A few weeks ago, in my article on myths I wrote why the development of “vehicle to vehicle” (V2V) communications was mostly orthogonal to that of robocars. That’s very far from the view of many authors, and most of those in the ITS community. I remain puzzled by the V2V plan and how it might actually come to fruition. Because there is some actual value in V2V, and we would like to see that value realized in the future, I am afraid that the current strategy will not work out and thus misdirect a lot of resources.
This is particularly apropos because recently, the FCC issued an NPRM saying it wants to open up the DSRC band at 5.9ghz that was meant for V2V for unlicenced wifi-style use. This has been anticipated for some time, but the ITS community is concerned about losing the band it received in the late 90s but has yet to use in anything but experiments. The demand for new unlicenced spectrum is quite appropriately very large — the opening up of 2.4gz decades ago generated the greatest period of innovation in the history of radio — and the V2V community has a daunting task resisting it.
In this series I will examine where V2V approaches went wrong and what they might do to still attain their goals.
I want to begin by examining what it takes to make a successful cooperative technology. History has many stories of cooperative technologies (either peer-to-peer or using central relays) that grew, some of which managed to do so in spite of appearing to need a critical mass of users before they were useful.
Consider the rise and fall of fax (or for that matter, the telephone itself.) For a lot of us, we did not get a fax machine until it was clear that lots of people had fax machines, and we were routinely having people ask us to send or receive faxes. But somebody had to buy the first fax machine, in fact others had to buy the first million fax machines before this could start happening.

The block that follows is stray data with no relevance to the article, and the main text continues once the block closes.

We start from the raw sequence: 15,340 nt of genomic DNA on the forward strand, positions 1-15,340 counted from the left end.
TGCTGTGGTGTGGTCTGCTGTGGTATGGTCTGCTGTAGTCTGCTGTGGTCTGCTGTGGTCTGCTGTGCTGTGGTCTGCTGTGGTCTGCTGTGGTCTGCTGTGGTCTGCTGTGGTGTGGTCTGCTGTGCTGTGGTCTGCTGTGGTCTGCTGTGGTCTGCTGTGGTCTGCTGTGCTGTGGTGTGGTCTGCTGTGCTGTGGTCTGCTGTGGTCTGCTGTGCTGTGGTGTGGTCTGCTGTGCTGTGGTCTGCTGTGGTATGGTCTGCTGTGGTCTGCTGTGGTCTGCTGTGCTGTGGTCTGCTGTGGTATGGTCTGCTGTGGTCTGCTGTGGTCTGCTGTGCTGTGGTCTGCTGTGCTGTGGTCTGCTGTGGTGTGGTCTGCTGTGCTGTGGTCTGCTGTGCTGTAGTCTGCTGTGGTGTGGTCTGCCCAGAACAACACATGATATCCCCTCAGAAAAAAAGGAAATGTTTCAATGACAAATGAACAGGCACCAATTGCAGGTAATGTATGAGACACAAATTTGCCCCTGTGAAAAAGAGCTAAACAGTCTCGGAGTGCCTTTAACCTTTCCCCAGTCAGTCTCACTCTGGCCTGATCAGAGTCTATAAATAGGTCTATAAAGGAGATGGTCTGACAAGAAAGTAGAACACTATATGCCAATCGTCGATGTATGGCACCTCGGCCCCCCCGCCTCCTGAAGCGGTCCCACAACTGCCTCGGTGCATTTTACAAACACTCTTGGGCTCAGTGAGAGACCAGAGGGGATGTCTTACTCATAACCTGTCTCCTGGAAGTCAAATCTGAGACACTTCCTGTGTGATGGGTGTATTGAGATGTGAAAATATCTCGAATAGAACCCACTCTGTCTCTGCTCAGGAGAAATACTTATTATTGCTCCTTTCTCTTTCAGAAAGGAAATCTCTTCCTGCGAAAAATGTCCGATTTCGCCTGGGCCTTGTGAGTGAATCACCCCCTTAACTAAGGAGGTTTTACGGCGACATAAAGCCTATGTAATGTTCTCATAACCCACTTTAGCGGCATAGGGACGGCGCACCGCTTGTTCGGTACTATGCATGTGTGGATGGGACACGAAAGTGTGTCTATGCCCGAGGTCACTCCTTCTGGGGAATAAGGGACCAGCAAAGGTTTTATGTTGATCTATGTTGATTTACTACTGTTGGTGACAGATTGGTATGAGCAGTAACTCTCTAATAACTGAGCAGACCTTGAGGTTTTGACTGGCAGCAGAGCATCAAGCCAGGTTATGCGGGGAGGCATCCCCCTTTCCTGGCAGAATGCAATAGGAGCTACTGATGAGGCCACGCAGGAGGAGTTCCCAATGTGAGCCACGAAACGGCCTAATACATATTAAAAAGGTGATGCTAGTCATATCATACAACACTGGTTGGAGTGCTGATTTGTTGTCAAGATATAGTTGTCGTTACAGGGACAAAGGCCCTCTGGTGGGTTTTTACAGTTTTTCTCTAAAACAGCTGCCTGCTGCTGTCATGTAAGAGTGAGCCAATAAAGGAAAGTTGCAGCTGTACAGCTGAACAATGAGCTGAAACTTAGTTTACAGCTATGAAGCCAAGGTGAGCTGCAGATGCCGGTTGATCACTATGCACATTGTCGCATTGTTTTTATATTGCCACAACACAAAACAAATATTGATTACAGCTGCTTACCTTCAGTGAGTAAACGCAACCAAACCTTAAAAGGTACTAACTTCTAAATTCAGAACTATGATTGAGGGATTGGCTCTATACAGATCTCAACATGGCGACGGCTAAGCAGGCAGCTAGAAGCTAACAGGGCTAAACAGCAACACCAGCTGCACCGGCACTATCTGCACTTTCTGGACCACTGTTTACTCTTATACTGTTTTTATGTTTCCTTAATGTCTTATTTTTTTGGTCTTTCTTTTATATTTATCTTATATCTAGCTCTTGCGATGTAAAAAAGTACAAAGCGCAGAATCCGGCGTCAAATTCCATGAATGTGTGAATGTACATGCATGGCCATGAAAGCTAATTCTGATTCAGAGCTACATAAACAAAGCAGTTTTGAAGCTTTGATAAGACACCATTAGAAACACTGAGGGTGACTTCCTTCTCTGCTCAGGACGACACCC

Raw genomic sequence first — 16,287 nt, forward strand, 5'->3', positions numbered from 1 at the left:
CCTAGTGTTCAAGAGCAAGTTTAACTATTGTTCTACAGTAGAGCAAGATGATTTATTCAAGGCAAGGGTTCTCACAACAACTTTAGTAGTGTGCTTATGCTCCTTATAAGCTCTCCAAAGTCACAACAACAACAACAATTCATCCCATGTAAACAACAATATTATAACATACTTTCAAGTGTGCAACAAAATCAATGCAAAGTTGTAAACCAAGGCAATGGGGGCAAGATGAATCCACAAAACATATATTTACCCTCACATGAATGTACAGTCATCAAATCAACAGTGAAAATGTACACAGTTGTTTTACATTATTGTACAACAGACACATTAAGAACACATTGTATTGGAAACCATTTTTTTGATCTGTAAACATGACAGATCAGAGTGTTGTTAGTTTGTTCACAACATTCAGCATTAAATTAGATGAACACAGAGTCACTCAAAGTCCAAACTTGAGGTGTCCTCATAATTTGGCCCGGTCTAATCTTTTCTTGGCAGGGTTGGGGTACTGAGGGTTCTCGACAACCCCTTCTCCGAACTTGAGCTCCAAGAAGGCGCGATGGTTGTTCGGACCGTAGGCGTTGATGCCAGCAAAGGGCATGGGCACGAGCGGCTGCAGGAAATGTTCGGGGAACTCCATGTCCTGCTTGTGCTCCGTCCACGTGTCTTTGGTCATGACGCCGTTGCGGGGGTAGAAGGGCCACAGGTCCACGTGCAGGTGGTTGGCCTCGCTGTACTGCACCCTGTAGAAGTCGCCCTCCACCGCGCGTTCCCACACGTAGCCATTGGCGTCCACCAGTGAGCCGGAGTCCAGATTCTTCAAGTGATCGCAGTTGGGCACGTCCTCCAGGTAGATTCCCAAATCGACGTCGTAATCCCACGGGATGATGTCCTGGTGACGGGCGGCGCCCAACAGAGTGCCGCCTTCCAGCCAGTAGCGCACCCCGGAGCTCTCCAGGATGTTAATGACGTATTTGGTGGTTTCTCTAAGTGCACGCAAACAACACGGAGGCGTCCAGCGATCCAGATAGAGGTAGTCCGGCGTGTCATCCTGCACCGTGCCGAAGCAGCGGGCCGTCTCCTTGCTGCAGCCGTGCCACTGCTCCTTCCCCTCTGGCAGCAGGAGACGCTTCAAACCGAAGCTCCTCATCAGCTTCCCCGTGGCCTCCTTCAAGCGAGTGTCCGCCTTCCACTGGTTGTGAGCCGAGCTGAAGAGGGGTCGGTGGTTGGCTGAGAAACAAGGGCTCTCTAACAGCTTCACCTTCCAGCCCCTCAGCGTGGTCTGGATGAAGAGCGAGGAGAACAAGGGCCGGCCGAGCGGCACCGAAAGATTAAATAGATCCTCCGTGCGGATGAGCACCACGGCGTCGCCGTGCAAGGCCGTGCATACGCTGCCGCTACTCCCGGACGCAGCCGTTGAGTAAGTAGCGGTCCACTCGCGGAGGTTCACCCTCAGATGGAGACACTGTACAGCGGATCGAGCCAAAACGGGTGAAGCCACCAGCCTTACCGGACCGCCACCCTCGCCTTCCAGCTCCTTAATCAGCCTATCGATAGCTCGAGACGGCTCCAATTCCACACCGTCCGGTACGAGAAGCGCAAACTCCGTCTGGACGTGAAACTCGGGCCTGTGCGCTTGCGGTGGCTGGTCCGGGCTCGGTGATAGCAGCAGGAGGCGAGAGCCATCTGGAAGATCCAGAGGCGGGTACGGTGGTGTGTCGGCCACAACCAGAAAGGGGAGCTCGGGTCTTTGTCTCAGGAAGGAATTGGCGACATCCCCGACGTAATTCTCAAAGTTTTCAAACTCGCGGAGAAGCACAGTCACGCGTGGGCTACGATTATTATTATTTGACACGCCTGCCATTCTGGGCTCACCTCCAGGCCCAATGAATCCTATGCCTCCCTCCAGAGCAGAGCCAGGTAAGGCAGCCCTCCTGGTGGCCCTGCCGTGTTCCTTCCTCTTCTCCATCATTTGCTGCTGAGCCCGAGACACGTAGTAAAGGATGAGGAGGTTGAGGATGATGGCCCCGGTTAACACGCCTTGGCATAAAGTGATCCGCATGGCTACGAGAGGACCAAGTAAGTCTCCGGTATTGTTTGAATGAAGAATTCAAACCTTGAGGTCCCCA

This was not a problem because while one fax machine is useless, two are quite useful to a company with a branch office. Fax started with pairs of small networks of machines, and one day two companies noticed they both had fax and started communicating inter-company instead of intra-company.
So we see rule one: The technology has to have strong value to the first purchaser. Use by a small number of people (though not necessarily just one) needs to be able to financially justify itself. This can be a high-cost, high-value “early adopter” value but it must be real.
This was true for fax, e-mail, phone and many other systems, but a second principle has applied in many of the historical cases. Most, but not all systems were able to build themselves on top of an underlying layer that already existed for other reasons. Fax came on top of the telephone. E-mail on top of the phone and later the internet. Skype was on top of the internet and PCs. The underlying system allowed it to be possible for two people to adopt a technology which was useful to just those two, and the two people could be anywhere. Any two offices could get a fax or an e-mail system and communicate, only the ordinary phone was needed.
The ordinary phone had it much harder. To join the phone network in the early days you had to go out and string physical wires. But anybody could still do it, and once they did it, they got the full value they were paying for. They didn’t pay for phone wires in the hope that others would some day also pay for wires and they could talk to them — they found enough value calling the people already on that network.